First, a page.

DALLAS – April 5, 2004 – Researchers at UT Southwestern Medical Center at Dallas are the first to use genetically engineered mice containing a fluorescent molecule to examine in real time the chemical reactions that result in smooth-muscle contraction.
Smooth muscle, found in the walls of blood vessels and in internal organs such as lungs, stomach and the bladder, contracts as the end result of a series of chemical reactions. In a new study, UT Southwestern researchers report that one set of chemical reactions resulting in the contraction of the smooth-muscle cells is augmented by a second chemical pathway that kicks in when the first pathway is limited.
"Understanding the underlying chemical signals involved in this process may have implications in treating conditions such as hypertension and other smooth muscle related conditions where there is too much contractile activity," said Dr. James Stull, chairman of physiology at UT Southwestern and senior author of the study.
The research appears in an upcoming issue of the Proceedings of the National Academy of Sciences and was to be posted online this week.
Dr. Stull and his colleagues discovered that when one of the chemicals in the primary contraction mechanism – a protein called calmodulin – is in short supply, a second series of chemical reactions kicks in to take up the slack. The result is that the strength of the contraction of smooth-muscle cells remains robust.
The first step in the primary chemical pathway for muscle contraction is for calcium in the muscle cell to combine with calmodulin. Then, the calcium/calmodulin complex "activates" a protein called myosin light chain kinase (MLCK). If not activated, MLCK cannot transfer phosphate to the motor protein myosin. Myosin needs the phosphate – in a process called phosphorylation – to initiate contraction in smooth-muscle cells.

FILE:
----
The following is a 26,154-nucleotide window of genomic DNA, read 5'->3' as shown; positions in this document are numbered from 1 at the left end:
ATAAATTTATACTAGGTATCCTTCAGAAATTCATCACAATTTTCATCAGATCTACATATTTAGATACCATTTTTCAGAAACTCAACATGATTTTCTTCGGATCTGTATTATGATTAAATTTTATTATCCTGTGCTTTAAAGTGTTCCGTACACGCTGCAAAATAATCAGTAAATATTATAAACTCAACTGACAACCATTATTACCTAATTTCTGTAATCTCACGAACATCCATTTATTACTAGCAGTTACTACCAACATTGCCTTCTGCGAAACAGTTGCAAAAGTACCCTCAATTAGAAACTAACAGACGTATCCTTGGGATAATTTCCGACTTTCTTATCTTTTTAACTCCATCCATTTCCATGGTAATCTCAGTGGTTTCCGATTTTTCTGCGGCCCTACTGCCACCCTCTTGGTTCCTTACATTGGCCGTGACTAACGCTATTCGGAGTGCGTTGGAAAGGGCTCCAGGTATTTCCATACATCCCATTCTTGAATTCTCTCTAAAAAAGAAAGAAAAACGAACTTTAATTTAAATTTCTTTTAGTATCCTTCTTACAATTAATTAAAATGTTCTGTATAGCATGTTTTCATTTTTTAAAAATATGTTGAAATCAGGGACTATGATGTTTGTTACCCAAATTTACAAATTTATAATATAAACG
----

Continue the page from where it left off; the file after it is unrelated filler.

When the researchers treated smooth muscle cells from mice with the drug carbachol, the amount of calcium available within the cells increased. Because there is much more calmodulin than MLCK in cells, they expected the increase in calcium to lead to more MLCK activation, and that therefore the contraction would be stronger.
The researchers saw the strong muscle contraction, but they only saw a small increase in MLCK activation, not enough to account for the muscle response. They discovered that because MLCK was competing for calmodulin with other calmodulin-binding proteins, there was only enough calmodulin available in this system to activate a small portion of the MLCK.
"Surprisingly, there is not enough calmodulin for all of its targets," Dr. Stull said. "So the signaling system has recruited a second pathway to enhance the limited activation of MLCK, which leads to a strong muscle contraction."
At the end of the primary chemical pathway, an enzyme called phosphatase can remove the phosphate from the myosin, hampering the muscle cell contraction. But the second chemical pathway inhibits the phosphatase from removing the phosphate.
"In this second pathway, the phosphates are no longer taken away from the myosin, which allows more phosphorylated myosin to remain, leading to a stronger muscle contraction," Dr. Stull said.
To track the progress of this intricate chemical dance, researchers genetically engineered a mouse containing a fluorescent molecule, or biosensor that directly monitors the calcium/calmodulin activation of MLCK in real time in smooth-muscle cells.
"These studies demonstrate the feasibility of producing transgenic biosensor mice for investigations of signaling processes in intact systems," Dr. Stull said.
Other UT Southwestern researchers involved in the study were Dr. Kristine Kamm, associate professor of physiology and a longtime collaborator for studies on muscle; Drs. Kim Lau and Gang Zhi, assistant professors of physiology; and postdoctoral researchers Drs. Eiji Isotani, Jian Huang, Yusuke Mizuno and Ramaz Geguchadze. Dr. Anthony Persechini from the University of Missouri-Kansas City also contributed. The research was supported by the National Institutes of Health and the Moss Heart Fund.
Materials provided by University Of Texas Southwestern Medical Center At Dallas. Note: Content may be edited for style and length.
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